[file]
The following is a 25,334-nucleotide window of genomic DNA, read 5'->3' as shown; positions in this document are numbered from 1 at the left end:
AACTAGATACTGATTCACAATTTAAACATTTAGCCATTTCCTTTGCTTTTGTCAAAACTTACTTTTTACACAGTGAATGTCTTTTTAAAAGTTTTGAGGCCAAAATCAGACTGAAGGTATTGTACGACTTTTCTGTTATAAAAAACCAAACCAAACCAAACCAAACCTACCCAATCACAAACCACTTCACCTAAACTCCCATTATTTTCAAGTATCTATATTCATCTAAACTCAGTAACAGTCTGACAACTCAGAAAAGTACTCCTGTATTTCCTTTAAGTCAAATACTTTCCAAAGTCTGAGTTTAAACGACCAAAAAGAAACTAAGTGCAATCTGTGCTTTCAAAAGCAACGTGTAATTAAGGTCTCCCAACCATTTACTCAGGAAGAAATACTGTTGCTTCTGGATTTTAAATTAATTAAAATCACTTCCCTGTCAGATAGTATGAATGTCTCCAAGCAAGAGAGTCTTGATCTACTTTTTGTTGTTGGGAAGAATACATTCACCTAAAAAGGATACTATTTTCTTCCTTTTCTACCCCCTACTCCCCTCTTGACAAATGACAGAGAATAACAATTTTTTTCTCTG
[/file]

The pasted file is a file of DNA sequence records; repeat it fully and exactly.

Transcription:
The following is a 25,334-nucleotide window of genomic DNA, read 5'->3' as shown; positions in this document are numbered from 1 at the left end:
AACTAGATACTGATTCACAATTTAAACATTTAGCCATTTCCTTTGCTTTTGTCAAAACTTACTTTTTACACAGTGAATGTCTTTTTAAAAGTTTTGAGGCCAAAATCAGACTGAAGGTATTGTACGACTTTTCTGTTATAAAAAACCAAACCAAACCAAACCAAACCTACCCAATCACAAACCACTTCACCTAAACTCCCATTATTTTCAAGTATCTATATTCATCTAAACTCAGTAACAGTCTGACAACTCAGAAAAGTACTCCTGTATTTCCTTTAAGTCAAATACTTTCCAAAGTCTGAGTTTAAACGACCAAAAAGAAACTAAGTGCAATCTGTGCTTTCAAAAGCAACGTGTAATTAAGGTCTCCCAACCATTTACTCAGGAAGAAATACTGTTGCTTCTGGATTTTAAATTAATTAAAATCACTTCCCTGTCAGATAGTATGAATGTCTCCAAGCAAGAGAGTCTTGATCTACTTTTTGTTGTTGGGAAGAATACATTCACCTAAAAAGGATACTATTTTCTTCCTTTTCTACCCCCTACTCCCCTCTTGACAAATGACAGAGAATAACAATTTTTTTCTCTG